Misunderstanding between rural and urban residents goes back to the origins of our civilization — or at least to the Greek storyteller Aesop in about 600 B.C., with his parable about the country mouse and the city mouse.

Quick summary: A city mouse visits a friend in the country, and scoffs at the humble rural lifestyle, particularly the limited food choices. Country mouse accepts an invitation to experience a better life and scurries to the big city. Sure enough, country mouse discovers an abundance of amenities and excitements, and rich culinary options in the alleyways. But the unfamiliar dangers (mousetraps and lurking alley cats, for instance) are just too stressful. Whereupon country mouse hurries back to the farm fields, leaving us with the moral that a simpler life can also be a more peaceful life — or that mice from different places like different things, and that’s just as it should be.

We value this story because we are friends who happen to be a “city mouse” (Smith, resident of city or suburb in the Twin Cities or other large metro areas since 1973) and a “country mouse” (Hasbargen, lifelong resident of western Minnesota). In our long careers observing policymaking at the State Capitol, we also have witnessed far too much warfare between metro and rural mice. We are worried that it’s getting worse.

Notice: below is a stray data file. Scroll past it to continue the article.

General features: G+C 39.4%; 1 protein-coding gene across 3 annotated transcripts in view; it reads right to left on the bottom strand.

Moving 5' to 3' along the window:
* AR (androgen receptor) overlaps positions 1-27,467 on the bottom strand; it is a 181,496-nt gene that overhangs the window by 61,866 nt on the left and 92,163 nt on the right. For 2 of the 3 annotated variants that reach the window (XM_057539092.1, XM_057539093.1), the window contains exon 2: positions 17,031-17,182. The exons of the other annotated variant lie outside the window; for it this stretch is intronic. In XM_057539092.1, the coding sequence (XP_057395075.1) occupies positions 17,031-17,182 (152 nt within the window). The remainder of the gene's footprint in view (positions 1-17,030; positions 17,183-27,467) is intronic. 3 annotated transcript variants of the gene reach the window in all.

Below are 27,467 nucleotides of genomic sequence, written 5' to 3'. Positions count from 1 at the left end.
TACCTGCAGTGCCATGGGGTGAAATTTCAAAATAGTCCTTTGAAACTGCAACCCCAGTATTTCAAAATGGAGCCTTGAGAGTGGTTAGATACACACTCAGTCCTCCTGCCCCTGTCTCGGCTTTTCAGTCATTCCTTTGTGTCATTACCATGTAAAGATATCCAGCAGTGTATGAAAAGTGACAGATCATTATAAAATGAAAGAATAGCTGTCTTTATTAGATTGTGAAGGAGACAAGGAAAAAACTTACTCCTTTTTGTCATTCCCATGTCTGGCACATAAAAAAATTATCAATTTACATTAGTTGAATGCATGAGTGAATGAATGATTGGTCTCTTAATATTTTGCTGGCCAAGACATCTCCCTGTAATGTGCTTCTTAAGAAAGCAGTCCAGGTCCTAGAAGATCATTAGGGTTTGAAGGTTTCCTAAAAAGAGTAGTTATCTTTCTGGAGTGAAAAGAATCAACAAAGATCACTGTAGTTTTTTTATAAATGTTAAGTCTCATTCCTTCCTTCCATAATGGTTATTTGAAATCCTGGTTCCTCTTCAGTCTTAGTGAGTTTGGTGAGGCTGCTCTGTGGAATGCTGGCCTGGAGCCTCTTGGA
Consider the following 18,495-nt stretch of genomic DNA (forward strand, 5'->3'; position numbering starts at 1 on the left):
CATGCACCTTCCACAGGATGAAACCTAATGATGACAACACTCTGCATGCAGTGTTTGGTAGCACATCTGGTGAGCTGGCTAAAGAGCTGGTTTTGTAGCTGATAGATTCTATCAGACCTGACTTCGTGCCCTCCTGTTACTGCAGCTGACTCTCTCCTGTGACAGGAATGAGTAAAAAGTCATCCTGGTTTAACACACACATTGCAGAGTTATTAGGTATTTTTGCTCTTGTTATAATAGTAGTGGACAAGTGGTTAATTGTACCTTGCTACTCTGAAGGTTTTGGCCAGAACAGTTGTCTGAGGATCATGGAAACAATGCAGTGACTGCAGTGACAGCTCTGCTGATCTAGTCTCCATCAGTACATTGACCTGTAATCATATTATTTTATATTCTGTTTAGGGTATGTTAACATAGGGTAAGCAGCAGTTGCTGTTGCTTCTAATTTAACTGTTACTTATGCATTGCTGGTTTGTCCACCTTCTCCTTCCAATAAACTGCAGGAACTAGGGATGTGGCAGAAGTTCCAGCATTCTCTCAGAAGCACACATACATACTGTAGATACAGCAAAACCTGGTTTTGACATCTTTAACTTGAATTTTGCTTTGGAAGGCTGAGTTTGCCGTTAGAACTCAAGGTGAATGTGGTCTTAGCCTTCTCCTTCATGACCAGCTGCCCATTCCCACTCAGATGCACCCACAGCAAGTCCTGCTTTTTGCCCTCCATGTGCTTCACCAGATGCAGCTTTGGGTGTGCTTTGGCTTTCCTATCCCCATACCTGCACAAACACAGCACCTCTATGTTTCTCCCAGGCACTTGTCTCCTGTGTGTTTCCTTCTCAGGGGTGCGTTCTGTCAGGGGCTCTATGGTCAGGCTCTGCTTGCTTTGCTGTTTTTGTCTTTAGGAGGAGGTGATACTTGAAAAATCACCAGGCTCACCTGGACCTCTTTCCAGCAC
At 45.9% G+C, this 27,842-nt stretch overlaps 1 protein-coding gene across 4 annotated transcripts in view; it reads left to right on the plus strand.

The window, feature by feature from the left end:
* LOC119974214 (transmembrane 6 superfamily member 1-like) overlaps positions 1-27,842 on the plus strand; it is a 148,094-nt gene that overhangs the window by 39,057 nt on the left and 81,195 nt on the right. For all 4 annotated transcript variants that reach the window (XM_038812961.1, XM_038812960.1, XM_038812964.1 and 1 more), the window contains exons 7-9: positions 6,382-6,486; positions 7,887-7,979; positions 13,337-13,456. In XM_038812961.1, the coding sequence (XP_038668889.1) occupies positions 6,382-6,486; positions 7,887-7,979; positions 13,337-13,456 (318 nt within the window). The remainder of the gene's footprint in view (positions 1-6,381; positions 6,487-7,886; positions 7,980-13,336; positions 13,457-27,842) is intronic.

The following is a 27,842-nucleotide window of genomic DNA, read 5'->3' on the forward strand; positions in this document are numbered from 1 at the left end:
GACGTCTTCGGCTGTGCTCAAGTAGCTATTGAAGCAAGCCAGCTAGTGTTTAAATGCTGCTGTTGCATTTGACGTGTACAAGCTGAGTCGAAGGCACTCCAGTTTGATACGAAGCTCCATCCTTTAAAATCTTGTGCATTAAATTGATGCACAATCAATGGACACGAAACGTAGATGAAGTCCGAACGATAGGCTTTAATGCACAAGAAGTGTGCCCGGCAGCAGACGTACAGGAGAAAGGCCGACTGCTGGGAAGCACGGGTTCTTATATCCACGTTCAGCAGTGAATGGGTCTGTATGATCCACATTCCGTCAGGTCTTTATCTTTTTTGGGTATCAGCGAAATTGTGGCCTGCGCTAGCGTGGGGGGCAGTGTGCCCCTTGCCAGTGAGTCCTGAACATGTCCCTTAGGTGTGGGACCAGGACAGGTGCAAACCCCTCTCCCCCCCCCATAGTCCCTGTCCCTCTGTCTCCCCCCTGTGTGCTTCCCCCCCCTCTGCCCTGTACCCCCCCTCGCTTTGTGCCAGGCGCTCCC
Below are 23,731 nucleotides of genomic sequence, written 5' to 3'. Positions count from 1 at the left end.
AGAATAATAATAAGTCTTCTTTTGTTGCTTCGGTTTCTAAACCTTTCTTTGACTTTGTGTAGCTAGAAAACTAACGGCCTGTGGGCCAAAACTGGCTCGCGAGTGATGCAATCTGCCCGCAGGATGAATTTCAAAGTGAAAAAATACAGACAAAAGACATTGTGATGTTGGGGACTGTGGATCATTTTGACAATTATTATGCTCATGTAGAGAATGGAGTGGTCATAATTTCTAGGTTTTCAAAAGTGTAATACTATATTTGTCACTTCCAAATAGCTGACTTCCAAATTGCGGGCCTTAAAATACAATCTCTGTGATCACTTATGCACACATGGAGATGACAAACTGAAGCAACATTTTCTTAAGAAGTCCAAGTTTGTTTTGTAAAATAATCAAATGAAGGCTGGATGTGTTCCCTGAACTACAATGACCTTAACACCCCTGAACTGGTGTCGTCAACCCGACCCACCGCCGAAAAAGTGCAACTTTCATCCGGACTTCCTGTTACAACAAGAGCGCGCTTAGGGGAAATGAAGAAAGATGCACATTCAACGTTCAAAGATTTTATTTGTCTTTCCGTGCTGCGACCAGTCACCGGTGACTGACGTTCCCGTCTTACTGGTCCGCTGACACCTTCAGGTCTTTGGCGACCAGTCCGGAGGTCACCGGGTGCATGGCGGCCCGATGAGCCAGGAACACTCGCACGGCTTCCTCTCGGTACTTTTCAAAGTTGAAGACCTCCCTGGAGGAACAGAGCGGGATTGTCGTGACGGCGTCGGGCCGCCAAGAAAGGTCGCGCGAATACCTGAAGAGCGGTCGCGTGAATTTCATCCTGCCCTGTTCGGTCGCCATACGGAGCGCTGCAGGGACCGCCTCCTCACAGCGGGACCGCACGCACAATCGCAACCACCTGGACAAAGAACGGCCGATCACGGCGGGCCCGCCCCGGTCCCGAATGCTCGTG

And we think we are qualified to offer a little advice about how all of us Minnesota mice can improve our policymaking and our lives, which we’ve distilled into three additional morals from Aesop’s tale.

Moral No. 1: Curb the metro condescension

The opening premise of the fable combines the country mouse feeling inferior and left behind with the city mouse’s air of superiority. The city mouse essentially asks: “What’s the matter with you?”

This reminds us of an influential book published in 2005 by journalist and historian Thomas Frank: “What’s the Matter with Kansas? How Conservatives Won the Heart of America.”

The basic tone conveyed by that title, and repeated endlessly by metropolitan progressives, is that rural people are gullible hayseeds, easily duped by corporate interests and right-wing ideologues on social issues, and slow to figure out how government investments and economic security programs are in their own best interests. Suburban conservatives, meanwhile, often come across with a similar attitude from a different angle, scoffing at a rural entitlement mentality and dismissing pleas for local government funding or rural bonding projects as money down a black hole, or as “pork.”

All too frequently at the Capitol, we’ve heard urbanites and suburbanites say things like these: